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Letters to the editor

How’s this a good deal?


RE: Village parking deal great for VANOC, W-B and province, not so good for local taxpayers and regional visitors.

Despite asking lots of questions at the recent public open house regarding paving the Village Day Skier Lots, I can't figure out how this deal benefits the local and regional population. Whistler-Blackcomb gets released from their obligations under their ski area operating agreements with the province to maintain, snowclear and operate the village day skier parking lots. The province gets released from any liability for the Fitzsimmons slump on Crown land above the village. VANOC gets an improved paved surface for media and others to occupy during the Olympics without having to pay for it.

What to the citizens of Whistler get?

1) Responsibility for building a debris flow barrier to protect against the slump (estimated cost $7 million without any design completed).

2) The cost of paving and improving the lots and installing a pay and display parking system (estimate $4.5 million).

3) Ongoing responsibility to maintain and snow clear the lots.

4) The privilege of paying for parking that used to be free.

5) If the numbers work out, there might be a reduction in transit fares.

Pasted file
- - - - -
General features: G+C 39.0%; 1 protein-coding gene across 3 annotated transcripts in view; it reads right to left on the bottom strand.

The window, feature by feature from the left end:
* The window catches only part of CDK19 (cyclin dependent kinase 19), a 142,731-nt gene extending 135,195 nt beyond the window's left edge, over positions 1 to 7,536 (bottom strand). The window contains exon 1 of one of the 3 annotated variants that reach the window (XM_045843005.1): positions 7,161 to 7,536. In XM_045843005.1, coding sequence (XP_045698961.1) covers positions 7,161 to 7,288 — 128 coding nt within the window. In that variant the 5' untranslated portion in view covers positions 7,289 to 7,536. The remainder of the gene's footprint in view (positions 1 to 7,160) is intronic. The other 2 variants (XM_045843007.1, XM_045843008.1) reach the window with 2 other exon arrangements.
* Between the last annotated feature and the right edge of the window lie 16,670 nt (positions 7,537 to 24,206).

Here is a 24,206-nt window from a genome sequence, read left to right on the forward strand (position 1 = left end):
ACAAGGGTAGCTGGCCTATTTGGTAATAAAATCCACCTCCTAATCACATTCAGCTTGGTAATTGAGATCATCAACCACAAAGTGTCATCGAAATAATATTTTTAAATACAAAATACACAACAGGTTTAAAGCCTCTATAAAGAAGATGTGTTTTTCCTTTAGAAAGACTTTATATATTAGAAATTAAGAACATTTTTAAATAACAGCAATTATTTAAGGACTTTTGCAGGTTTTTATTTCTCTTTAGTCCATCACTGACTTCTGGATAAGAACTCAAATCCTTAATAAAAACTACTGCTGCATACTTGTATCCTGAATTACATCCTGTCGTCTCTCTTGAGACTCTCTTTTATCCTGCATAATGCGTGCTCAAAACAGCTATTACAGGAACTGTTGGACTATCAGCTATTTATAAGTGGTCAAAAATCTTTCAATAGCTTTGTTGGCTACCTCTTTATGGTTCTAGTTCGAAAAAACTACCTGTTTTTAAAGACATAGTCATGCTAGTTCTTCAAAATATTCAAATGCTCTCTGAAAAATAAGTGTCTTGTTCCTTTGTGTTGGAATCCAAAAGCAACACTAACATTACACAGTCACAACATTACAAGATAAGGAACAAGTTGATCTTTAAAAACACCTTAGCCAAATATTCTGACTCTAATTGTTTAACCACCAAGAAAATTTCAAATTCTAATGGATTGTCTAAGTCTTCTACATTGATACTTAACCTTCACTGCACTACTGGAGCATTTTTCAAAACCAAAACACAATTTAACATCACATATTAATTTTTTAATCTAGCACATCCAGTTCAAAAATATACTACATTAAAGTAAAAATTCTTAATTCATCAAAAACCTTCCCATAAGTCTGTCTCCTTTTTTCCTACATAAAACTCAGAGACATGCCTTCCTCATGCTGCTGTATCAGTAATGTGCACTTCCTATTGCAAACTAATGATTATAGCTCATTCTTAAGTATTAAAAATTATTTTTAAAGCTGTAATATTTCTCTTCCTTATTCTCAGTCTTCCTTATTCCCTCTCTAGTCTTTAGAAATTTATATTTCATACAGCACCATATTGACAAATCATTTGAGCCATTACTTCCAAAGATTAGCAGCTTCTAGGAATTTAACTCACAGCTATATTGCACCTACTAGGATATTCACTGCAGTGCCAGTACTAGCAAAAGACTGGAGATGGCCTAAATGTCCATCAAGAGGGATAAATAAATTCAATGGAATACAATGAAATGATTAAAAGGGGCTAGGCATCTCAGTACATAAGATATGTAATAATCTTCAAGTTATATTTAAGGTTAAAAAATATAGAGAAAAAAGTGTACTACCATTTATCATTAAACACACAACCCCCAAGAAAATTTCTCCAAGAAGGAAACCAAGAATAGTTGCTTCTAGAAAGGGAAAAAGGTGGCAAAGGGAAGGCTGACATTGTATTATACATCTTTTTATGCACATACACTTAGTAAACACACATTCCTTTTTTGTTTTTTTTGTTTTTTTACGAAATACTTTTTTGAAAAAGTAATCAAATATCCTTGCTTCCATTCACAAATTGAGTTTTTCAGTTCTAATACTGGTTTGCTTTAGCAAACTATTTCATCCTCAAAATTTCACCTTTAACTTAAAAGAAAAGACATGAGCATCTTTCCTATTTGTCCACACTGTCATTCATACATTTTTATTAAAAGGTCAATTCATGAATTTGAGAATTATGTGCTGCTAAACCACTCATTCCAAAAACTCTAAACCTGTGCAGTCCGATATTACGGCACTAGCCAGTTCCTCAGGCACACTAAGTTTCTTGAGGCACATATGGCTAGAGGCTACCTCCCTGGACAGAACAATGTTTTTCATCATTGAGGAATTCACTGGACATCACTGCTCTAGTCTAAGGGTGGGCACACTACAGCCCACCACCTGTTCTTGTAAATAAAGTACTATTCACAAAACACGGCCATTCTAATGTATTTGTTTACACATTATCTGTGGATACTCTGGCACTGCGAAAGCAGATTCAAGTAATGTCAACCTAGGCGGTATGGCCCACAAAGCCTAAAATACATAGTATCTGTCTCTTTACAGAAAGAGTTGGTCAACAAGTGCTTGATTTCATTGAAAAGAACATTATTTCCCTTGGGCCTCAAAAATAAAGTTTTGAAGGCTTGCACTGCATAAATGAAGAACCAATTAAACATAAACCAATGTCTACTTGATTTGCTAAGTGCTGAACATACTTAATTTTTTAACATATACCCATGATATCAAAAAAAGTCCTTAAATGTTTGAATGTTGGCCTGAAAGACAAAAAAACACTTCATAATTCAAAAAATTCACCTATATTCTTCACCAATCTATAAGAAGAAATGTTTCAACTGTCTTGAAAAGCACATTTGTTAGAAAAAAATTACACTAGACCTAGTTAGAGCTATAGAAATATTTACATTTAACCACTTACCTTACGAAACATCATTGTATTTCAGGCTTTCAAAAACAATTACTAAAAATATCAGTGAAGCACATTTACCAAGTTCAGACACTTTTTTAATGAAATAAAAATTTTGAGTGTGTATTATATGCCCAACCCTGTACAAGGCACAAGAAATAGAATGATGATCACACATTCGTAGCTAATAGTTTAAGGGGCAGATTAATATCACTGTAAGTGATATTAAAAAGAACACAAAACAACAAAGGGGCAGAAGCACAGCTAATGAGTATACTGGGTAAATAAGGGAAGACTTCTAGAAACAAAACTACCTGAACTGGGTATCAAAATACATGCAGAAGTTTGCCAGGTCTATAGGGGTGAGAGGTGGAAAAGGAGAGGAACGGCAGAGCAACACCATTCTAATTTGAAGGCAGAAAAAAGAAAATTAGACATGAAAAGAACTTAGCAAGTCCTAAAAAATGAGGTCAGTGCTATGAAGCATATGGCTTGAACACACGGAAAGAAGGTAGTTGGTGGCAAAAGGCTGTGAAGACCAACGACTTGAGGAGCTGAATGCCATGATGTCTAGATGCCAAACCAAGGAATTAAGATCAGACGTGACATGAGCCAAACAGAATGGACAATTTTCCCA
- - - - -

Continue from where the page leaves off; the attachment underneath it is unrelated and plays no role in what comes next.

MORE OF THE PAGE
This looks like another case of the taxpayers of Whistler picking up everyone else's costs. Although the article in the Pique mentioned that other North American ski resorts have pay parking, they neglected to include the fact that pay parking typically goes hand in hand with free transit, there is almost always a free parking option connected by a free shuttle system, and many of these other ski areas have season pass rates of over $500 per year per person less than the early bird rates at Whistler-Blackcomb.

How can we spend thousands of dollars writing about affordability in the 2020 document and then implement something that goes right to the bottom line of local and regional families? A car is still the most practical and efficient way to transport a family from low density housing into our urban centres. Until a convenient and free transit system is in place to do this, we should not be talking about pay parking for high occupancy vehicles unless we really don't want local and regional families visiting our $14 million Celebration Plaza and $12 million library.

Jill Almond